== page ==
Pandemic 1.0
Lance Weiler (U.S.A.)
Pandemic 1.0 is a transmedia storytelling experience that spans film, mobile, online, real-world, social gaming and data visualization. Over the course of the festival the story will unfold enabling viewers / players to step into the shoes of our protagonists. The story experience starts when a mysterious sleep virus begins to affect the adults in a small rural town, the youth soon find themselves cut off from civilization and fighting for their lives. Will they survive? Can you survive?

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A-O Rewind

Celebrating Portlandia One Sketch at a Time

The final season of Portlandia approaches.

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Most people measure time in minutes, hours, days, years…At IFC, we measure it in sketches. And nothing takes us way (waaaaaay) back like Portlandia sketches. Yes, there’s a Portlandia milepost from every season that changed the way we think, behave, and pickle things. In honor of Portlandia’s 8th and final season, Subaru presents a few of our favorites.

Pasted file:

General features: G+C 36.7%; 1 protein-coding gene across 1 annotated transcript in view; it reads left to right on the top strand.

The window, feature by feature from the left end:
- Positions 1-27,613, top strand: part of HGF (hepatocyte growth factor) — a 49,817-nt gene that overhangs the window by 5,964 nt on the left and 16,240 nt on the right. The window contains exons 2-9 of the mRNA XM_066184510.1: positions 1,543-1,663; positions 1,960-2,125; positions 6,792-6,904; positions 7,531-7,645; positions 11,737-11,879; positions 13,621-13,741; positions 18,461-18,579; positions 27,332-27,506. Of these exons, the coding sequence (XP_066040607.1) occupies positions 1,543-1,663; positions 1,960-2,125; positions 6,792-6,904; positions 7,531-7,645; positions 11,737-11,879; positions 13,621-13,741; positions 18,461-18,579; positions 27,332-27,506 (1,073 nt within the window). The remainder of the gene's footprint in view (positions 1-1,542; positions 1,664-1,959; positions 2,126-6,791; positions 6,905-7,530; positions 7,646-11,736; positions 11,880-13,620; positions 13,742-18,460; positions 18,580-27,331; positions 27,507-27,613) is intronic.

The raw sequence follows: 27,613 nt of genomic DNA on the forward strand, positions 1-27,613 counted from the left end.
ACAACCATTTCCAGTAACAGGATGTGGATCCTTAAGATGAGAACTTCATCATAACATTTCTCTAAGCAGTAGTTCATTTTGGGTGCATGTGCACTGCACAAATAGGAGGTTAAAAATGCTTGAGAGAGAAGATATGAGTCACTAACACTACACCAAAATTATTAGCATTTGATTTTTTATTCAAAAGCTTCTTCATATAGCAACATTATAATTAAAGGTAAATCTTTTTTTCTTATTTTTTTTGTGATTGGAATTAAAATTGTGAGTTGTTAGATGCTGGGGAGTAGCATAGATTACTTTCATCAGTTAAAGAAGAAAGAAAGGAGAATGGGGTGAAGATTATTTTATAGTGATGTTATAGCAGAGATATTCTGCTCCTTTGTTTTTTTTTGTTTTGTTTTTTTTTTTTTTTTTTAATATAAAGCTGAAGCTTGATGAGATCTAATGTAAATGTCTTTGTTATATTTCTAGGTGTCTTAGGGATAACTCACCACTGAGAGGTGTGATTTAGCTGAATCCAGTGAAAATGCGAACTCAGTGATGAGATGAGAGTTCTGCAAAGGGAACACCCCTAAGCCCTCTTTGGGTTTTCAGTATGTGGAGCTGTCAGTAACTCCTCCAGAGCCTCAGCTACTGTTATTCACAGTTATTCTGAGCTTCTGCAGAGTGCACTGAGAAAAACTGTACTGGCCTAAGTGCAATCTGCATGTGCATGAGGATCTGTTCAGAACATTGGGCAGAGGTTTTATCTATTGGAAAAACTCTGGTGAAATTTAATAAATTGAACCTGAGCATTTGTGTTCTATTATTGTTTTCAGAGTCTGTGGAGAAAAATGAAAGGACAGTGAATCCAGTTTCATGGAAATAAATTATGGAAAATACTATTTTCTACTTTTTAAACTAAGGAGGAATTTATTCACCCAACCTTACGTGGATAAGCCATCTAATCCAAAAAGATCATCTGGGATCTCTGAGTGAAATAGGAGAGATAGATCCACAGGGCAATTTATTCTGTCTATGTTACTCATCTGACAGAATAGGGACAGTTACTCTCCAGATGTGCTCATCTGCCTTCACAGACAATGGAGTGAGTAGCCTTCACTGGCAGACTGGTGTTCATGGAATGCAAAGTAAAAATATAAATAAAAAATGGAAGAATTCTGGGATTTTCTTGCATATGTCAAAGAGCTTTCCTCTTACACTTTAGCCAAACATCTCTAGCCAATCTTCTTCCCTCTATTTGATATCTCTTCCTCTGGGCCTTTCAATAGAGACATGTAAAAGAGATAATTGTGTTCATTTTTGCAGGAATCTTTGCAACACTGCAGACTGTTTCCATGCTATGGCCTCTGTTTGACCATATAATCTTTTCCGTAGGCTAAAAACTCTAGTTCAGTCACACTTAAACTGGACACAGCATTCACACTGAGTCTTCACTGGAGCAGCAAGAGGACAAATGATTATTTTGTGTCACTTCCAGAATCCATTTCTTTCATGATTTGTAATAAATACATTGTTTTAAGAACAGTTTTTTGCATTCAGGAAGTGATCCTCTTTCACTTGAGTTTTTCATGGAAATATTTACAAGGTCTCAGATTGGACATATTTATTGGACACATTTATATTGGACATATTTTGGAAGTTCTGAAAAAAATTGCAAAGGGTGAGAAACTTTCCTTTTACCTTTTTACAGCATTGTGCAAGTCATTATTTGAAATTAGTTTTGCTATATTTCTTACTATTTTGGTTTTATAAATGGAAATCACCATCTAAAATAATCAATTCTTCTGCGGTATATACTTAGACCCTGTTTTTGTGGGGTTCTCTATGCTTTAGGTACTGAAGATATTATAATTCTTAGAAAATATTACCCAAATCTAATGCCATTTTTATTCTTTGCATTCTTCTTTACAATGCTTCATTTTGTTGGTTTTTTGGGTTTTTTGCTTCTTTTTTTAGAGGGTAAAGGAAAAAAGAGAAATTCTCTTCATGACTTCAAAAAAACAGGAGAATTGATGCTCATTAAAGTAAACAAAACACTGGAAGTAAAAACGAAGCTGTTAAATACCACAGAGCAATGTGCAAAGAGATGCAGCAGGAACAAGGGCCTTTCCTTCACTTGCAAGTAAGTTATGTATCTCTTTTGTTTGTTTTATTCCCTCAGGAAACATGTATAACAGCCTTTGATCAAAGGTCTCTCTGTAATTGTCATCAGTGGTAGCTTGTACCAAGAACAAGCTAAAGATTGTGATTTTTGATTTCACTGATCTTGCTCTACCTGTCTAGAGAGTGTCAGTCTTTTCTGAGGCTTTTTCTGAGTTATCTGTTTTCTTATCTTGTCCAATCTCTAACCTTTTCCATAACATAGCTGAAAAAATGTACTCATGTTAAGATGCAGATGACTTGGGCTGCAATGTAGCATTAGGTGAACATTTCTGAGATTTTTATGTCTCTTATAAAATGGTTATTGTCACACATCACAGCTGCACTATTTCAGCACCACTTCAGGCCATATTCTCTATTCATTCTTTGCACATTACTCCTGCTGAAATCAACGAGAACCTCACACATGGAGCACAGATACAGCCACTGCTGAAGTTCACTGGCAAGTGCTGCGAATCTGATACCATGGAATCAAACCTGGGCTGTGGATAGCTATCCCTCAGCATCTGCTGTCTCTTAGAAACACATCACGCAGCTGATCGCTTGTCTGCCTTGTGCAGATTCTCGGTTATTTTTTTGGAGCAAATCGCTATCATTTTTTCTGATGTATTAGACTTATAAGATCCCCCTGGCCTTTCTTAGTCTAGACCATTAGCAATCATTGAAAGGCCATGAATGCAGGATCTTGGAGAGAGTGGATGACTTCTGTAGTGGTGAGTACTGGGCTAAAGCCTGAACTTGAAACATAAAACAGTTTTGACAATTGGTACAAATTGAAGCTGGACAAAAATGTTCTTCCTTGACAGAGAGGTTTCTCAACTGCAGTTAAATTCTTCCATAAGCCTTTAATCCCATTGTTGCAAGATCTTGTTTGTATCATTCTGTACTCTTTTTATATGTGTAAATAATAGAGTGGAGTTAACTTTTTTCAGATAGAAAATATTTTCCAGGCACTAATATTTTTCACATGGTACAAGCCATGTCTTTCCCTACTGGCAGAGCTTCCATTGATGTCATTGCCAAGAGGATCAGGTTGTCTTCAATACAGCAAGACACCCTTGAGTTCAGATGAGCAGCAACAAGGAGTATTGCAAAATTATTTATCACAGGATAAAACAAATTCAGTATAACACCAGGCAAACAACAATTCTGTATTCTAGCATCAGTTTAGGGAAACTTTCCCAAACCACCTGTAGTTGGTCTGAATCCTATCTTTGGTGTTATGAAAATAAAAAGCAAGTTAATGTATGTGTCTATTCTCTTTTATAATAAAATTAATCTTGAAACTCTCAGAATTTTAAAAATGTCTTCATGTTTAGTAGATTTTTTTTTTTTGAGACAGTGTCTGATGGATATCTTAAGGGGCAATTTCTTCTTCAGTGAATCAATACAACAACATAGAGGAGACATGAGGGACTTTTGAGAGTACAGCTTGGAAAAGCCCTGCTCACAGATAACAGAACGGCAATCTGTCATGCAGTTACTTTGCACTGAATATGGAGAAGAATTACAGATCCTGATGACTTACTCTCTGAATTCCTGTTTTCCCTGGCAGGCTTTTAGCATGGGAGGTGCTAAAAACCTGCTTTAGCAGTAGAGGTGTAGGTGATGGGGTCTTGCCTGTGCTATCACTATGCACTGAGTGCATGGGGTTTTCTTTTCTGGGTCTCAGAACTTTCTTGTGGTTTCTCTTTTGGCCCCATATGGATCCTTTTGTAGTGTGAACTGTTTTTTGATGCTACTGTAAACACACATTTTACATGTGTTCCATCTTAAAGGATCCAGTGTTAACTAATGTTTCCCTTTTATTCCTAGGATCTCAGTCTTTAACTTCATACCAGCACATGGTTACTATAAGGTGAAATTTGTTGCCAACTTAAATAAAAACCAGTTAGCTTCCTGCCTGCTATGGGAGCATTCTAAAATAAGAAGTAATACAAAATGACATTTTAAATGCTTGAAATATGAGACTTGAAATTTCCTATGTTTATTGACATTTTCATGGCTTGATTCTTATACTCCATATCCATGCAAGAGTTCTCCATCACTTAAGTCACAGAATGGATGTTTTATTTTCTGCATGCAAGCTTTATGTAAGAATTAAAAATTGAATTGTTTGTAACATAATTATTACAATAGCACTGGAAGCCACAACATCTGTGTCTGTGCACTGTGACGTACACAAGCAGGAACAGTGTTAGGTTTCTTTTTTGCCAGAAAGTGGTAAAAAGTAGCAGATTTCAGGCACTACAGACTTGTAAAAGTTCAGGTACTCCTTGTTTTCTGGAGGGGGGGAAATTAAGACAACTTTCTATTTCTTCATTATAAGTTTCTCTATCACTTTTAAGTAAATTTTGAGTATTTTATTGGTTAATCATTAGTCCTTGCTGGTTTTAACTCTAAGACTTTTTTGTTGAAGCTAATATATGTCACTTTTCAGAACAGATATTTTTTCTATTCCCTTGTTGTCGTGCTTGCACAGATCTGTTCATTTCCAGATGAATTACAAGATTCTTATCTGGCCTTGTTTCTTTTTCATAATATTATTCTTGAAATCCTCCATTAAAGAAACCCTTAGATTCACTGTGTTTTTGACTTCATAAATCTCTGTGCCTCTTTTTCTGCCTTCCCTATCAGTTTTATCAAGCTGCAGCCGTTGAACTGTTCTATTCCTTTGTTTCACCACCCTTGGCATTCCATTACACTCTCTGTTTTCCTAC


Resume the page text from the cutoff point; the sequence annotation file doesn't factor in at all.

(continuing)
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Put A Bird On It

Portlandia enters the pop-culture lexicon and inspires us to put birds on literally everything.

Colin the Chicken

Who’s your chicken, really? Behold the emerging locavore trend captured perfectly to the nth degree.

Dream Of The ’90s

This treatise on Portland made it clear that “the dream” was alive and well.

No You Go